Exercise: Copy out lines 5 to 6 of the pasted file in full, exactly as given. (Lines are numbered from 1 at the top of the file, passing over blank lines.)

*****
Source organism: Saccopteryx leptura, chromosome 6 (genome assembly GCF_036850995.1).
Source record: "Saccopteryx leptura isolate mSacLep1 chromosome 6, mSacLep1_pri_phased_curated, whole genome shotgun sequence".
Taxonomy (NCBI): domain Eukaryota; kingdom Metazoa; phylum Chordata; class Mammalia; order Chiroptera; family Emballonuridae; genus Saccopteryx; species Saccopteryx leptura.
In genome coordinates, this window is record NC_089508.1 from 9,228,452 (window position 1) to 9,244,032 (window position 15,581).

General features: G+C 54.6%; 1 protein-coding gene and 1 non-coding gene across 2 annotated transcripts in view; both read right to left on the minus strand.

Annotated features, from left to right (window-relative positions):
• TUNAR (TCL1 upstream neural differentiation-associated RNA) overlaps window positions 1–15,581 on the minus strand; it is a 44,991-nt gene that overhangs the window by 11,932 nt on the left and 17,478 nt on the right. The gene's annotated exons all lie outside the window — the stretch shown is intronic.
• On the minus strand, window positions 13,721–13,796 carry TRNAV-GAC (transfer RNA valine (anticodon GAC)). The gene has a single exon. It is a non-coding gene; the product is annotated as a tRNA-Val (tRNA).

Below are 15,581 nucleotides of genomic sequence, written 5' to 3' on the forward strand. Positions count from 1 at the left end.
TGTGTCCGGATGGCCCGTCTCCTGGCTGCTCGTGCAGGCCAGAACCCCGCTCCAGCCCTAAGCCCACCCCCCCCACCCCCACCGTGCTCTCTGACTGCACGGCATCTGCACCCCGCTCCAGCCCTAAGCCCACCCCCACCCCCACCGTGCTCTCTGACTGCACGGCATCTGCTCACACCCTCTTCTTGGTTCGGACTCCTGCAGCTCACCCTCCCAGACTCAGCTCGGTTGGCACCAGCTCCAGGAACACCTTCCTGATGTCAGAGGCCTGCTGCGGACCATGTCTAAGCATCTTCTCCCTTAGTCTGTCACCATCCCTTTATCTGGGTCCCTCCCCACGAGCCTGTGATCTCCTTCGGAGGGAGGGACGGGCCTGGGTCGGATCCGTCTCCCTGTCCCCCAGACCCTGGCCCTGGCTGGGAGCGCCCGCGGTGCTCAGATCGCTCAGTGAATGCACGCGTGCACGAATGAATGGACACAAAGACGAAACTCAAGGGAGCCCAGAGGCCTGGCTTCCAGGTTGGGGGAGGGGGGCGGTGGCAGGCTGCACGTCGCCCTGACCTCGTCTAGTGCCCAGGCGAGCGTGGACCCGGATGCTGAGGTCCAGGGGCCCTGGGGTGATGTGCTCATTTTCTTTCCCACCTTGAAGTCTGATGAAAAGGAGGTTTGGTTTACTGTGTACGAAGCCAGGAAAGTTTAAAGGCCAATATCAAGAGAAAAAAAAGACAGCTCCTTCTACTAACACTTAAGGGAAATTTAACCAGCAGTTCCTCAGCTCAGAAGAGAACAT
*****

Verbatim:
General features: G+C 54.6%; 1 protein-coding gene and 1 non-coding gene across 2 annotated transcripts in view; both read right to left on the minus strand.

Annotated features, from left to right (window-relative positions):